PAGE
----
Photo taken Saturday, Nov 25, 2017. Me, my mom, and my husband John 🙂
This time last year, I was preparing for the end. After spending the Thanksgiving weekend at the hospital, I got back to Seattle with a light due to my mom’s drastic improvement and high spirits. After a phone call with my dad a few days later, that light dimmed. And part of me had a feeling. Part of me knew what might happen the next time I would be back in LA.
The Last Month
Just before the Thanksgiving weekend, the week of November 20th, my mom was making suuuuuch amazing progress. She was a warrior and fought through the pain so she could get into a rehab hospital and get better. She wanted to go home.
In the beginning of November, she was still in the ICU, having 24/7 care from nurses and doctors. Two weeks later, she was having miraculous progress (of course she was!) and regained motor functions like swallowing and chewing and started to have coherent conversations with those around her. It was sooo relieving for everyone that she was well on her way to recovery.
Here are a few photos of her progress mid-November:
Mom being funny and pretending to eat her “donut” that was used for her hand-strengthening exercises (isn’t she cute?! AND her brows…kilay (eyebrows) is life, amirite?!):
Mom sitting down in a chair after being in a hospital bed for 6 weeks:
Mom breathing fresh air for the first time since her hospitalization with aid from her older sister (my Ninang) and a nurse (not pictured):
By Thanksgiving week, she was approaching 8 weeks of being in the hospital and it was driving her crazy being confined in a place where she didn’t feel like it was her home. She just needed a few more days of being healthy and make continued progress and her doctors would sign off on her being transported to the rehab facility that would bring her one step closer to coming home. Hopefully on Thanksgiving Day, she would be at that facility where we’d have Thanksgiving dinner there with family and friends.
But like I mentioned earlier, just a few weeks before her miraculous recovery, when she was in worse shape than her week-of-Thanksgiving self and attached to machines that were keeping her alive, we received an update from her doctors on what her timeline looked like. Thankfully, I was in LA when I was told of her future.
Beginning of November – 5 weeks in the ICU
On Friday, November 3rd, my Dad picked me up from the airport, then we visited my mom (routine at this point) at the hospital. She was heavily sedated and was sleepy but I told her I was here and would visit the next day just in case she could hear me.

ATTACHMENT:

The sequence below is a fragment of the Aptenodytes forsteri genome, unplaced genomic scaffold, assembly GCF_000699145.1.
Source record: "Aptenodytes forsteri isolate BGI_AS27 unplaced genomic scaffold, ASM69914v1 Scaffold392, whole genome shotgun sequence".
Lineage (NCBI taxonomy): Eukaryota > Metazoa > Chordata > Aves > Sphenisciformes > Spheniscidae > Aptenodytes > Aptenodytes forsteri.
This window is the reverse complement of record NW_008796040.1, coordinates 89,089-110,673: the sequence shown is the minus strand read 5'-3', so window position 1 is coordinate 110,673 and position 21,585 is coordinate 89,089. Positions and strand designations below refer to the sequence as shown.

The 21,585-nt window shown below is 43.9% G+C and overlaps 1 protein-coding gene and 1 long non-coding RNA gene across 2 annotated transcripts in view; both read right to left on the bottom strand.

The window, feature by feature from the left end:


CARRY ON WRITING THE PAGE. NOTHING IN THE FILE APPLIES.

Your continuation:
When my Dad and I got home, he told me how much time she had left. Three to six months they said.
Three to six months. I started doing the calculations in my head. It’s November. She’s been in the hospital since the beginning of October. She’ll likely make it through Christmas. Phew.
Oh shit. The wedding celebration. It’s in March. That’s month six. I don’t know about that one. She needs to be there. She planned it, she wanted that for the both of us.
I took this news, swallowed it, digested it, and accepted it all within a few seconds then hugged my weeping father. We were sitting in my old bedroom, the bedroom that she and my dad took since it had a connected bathroom and lower bed to make it easier for her to maneuver. My dad had been sleeping alone in this bed for 6 weeks now.
While holding my dad, I didn’t feel any tears welling up. I felt nothing. I only knew that it was going to be a tough road ahead. We had to tell my little brother. The miracle baby. The baby who was my mom’s blessing because she thought she couldn’t have kids anymore after her first fight with Stage II Breast Cancer at age 29 when I was two years old.
I put on my “strong Raelene, you-have-your-shit-together” hat after not wearing it for a year since my mom was on her way to being seemingly cancer free after that 2016 summer when she was diagnosed and I cared for her.
Here we go again, I thought. But this time, I had a worse feeling because I was already thinking this might be it. There might be an even slimmer chance that she’ll get out of the ICU and be well enough to receive chemo for the cancer that had spread to her brain and was slowly killing her while left untreated. She’s so weak. She’s already been through so much. How much more can her fragile body take? How much more is she willing to fight?
I slept that night, knowing that when I wake up, my world will be once again turned upside-down into a deeper abyss and the way out would either take my mom staying alive or me moving on after her passing.